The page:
Sketches Of

Tennessee's Pioneer Baptist Preachers


(pages 395 - 397)

William C. Newell was born in Jefferson County, Tennessee, October 15, 1813. He was the first-born of John and Sibyl C. (Gillett) Newell. At the age of twenty he professed faith in Christ, uniting with the Concord Church, in Greene County, Tennessee. By authority of this church he was ordained (March, 1848) to the work of the ministry, and soon afterwards was appointed as a general missionary to labor in the "destitute portions" of Greene and Hawkins counties. In 1857 he moved to Washington County, uniting with the Buffalo Ridge Church, where he kept his membership for fifteen years, serving the church as pastor most of that time.

He was married to Mary A. Price, November 23, 1847. To this union were born two daughters, Adelaide and Cordelia. Adelaide married Elbert H. Crouch, father of Dr. Austin Crouch, of Murfreeboro, Tenn. Losing his first wife he was married a second time, March 8, 1854, to Mary D. Kitzmiller, a daughter of Henry and Elizabeth Kitzmiller, and a sister of Elder Martin V. and Dr. R. C. Kitzmiller, who is still living and in his "nineties." In October, 1872, with his family (a wife and-five children), he moved to Mt. Vernon, Arkansas (Faulkner County), where he lived the rest of his life, doing ministerial work so far as his health would permit, but not venturing to undertake the pastoral oversight of churches on account of a "throat trouble," which would often annoy and sometimes disable him in his efforts to preach. Elder Newell died July 29, 1887, aged 73 years, 9 months, 14 days."

"W. C. Newell was a clear thinker, a sound Baptist and an instructive preacher. He was well posted on Baptist affairs, and was spiritual. There was not a blot on his character, and his conduct at all times was above reproach" (W. A. Keen.) He was a "good theologian, and a friend and wise counselor to young preachers. He was a fine conversationalist, rich in anecdote, and a splendid entertainer. In preaching he was generally deliberate and quiet, always clear-cut in his doctrinal statements, and never noisy. He was a good debater and gave at least one Campbellite preacher a genteel threshing in a public discussion. He was a strong force, and a valuable man, in any community or Association where he went. He was a saddle and harnessmaker when a young man" (W. K. Cox).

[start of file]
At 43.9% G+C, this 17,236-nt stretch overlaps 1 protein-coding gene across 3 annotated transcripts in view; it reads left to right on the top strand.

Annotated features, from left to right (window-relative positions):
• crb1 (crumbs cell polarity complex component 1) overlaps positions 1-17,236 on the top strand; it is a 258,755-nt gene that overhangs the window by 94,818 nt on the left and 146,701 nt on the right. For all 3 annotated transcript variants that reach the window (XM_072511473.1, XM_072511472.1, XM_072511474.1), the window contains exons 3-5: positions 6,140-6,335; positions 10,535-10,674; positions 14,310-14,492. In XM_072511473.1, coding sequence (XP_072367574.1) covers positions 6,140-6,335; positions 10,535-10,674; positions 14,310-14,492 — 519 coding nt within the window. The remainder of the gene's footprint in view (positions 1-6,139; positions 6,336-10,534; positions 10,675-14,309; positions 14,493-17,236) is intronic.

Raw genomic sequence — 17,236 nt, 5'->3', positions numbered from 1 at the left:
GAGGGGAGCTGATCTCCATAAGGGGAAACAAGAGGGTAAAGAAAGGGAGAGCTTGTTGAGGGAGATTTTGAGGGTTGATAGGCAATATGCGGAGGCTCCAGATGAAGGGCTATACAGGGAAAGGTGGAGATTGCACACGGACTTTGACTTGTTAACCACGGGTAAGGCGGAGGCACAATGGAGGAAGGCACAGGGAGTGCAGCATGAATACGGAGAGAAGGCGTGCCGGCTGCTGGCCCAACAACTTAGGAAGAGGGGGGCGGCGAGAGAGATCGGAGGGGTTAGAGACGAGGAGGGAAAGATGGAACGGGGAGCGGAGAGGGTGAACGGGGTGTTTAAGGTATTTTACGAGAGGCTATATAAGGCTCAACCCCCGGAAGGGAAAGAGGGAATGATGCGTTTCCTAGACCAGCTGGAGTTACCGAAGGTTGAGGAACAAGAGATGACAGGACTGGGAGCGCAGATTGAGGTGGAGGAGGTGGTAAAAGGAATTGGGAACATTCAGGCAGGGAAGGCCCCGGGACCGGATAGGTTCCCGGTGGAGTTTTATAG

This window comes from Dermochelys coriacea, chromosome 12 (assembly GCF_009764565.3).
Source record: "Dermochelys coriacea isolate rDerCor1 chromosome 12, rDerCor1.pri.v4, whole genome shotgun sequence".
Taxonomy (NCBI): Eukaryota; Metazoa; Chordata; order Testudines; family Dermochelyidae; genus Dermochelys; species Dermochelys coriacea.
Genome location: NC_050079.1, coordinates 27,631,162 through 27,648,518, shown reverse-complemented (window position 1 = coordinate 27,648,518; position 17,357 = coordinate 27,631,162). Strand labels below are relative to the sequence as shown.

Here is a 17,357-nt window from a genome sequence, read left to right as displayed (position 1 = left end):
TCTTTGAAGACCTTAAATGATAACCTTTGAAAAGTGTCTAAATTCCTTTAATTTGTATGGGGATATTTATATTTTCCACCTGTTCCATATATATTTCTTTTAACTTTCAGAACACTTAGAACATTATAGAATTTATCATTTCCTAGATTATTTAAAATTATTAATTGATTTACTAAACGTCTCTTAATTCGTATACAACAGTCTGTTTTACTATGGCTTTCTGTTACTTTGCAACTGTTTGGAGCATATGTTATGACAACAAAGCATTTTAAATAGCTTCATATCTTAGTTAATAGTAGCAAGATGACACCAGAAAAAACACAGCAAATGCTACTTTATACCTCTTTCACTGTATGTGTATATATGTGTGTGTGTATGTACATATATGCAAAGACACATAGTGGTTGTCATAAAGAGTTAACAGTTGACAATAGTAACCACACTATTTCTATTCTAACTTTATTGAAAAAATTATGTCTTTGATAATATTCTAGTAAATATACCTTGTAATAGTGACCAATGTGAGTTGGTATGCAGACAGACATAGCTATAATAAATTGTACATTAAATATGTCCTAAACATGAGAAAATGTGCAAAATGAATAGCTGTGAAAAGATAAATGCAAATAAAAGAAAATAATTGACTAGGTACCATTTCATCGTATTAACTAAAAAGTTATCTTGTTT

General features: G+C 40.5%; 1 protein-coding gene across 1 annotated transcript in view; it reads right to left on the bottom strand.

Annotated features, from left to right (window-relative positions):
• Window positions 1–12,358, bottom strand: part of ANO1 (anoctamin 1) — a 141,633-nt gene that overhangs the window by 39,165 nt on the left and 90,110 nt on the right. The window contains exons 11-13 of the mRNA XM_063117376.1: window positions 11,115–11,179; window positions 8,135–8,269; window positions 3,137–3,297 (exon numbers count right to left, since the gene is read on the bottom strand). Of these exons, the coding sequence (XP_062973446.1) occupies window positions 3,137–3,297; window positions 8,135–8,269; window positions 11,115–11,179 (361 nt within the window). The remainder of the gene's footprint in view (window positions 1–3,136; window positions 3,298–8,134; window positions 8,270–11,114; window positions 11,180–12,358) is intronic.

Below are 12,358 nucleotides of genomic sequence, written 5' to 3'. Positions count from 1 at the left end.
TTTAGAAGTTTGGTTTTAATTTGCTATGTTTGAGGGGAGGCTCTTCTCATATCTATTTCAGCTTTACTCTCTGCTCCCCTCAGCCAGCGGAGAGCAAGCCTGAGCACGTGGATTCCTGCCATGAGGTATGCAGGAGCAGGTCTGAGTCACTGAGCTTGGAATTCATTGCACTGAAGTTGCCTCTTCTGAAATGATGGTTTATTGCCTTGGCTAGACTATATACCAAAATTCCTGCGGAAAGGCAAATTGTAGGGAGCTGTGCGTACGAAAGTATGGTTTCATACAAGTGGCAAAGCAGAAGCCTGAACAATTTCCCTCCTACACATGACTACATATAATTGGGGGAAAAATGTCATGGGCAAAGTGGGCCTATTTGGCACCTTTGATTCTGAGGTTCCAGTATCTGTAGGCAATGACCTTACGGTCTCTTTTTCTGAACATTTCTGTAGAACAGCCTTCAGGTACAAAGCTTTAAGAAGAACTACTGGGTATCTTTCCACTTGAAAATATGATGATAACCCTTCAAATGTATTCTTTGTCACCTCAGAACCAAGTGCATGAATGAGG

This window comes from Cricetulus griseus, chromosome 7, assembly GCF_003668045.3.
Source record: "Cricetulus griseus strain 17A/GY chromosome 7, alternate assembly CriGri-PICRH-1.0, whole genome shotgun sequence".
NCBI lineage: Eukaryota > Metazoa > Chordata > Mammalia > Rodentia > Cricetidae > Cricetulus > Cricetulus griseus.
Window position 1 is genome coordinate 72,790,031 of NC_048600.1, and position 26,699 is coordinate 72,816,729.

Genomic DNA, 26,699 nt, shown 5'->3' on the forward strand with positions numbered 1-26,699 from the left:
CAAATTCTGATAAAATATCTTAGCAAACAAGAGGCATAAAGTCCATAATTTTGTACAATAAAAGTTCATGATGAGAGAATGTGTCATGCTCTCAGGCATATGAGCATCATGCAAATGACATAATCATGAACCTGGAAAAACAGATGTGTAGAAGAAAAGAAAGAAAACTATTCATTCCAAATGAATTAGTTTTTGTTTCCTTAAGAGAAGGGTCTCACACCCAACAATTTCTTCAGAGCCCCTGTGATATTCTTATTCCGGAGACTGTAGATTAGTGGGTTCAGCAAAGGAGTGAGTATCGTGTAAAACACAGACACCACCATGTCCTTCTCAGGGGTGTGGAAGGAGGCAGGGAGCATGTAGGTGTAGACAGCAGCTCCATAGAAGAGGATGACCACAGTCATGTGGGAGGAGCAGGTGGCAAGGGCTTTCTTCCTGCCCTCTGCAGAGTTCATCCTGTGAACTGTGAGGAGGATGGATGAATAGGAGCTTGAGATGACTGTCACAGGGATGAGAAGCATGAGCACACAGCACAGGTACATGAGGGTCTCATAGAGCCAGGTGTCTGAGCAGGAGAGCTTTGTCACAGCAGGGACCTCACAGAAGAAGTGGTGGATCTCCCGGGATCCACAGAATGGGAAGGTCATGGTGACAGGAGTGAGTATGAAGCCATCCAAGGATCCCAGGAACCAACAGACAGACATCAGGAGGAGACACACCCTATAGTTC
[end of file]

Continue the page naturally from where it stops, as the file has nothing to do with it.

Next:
Elder Newell was a practiced writer, and as clerk of the East Tennessee and Holston Associations made splendid minutes of the proceedings of those bodies. He was "correspondent" to Benedict in preparing the revised edition (1846) of his great work, "A General History of the Baptist Denomination in America and Other Parts of the World," and as a colleague of the great historian he traveled over pretty much all of East Tennessee, investigating conditions and gathering materials for a history of our people, from written and unwritten sources, furnishing same to Benedict. In his history of Associations in Tennessee, Benedict makes many complimentary references to and frequent quotations from his "correspondent" and colleague," Mr. Newell, using, or carefully "preserving," original documents furnished him by his painstaking "coadjutor," for future reference. In a footnote to page 793 of this work is this statement by the author: "Mr. Newell has lately entered the ministry; he was a lay brother during most of his historical inquiries on account of my work. To use a term much employed in the South and West, in historical inquiries, lie is an `effort man' in full measure," meaning by that expression that his correspondent believed in world-wide missions, education, organization, and the use of all the machinery necessary to the successful execution of our Lord's command  to "go into all the world, and make disciples," and train them for kingdom service. At this time (1846) there was sore need of "effort" to bring about better conditions, especially home effort; for, according to Mr. Newell's reports, there was `'scarcely a Baptist Sunday school in all of East Tennessee the first Baptist Church of Knoxville had preaching every Sunday, the Baptist Church at Jonesboro had preaching .twice a month, while the other churches still held to the monthly system."

Some of the living descendants of Elder Newell are, Mrs. Etta Keathley, a daughter ; Mr. E. K. Newell, a son, and a number of grandsons, all of Arkansas. Another grandson is Dr. Austin Crouch, one of Tennessee's ablest preachers. These and others revere the memory of W. C. Newell.


Burnett, J .J.  Sketches of  Tennessee's Pioneer Baptist Preachers.  Nashville, Tenn.:  Press of Marshall & Bruce Company, 1919.


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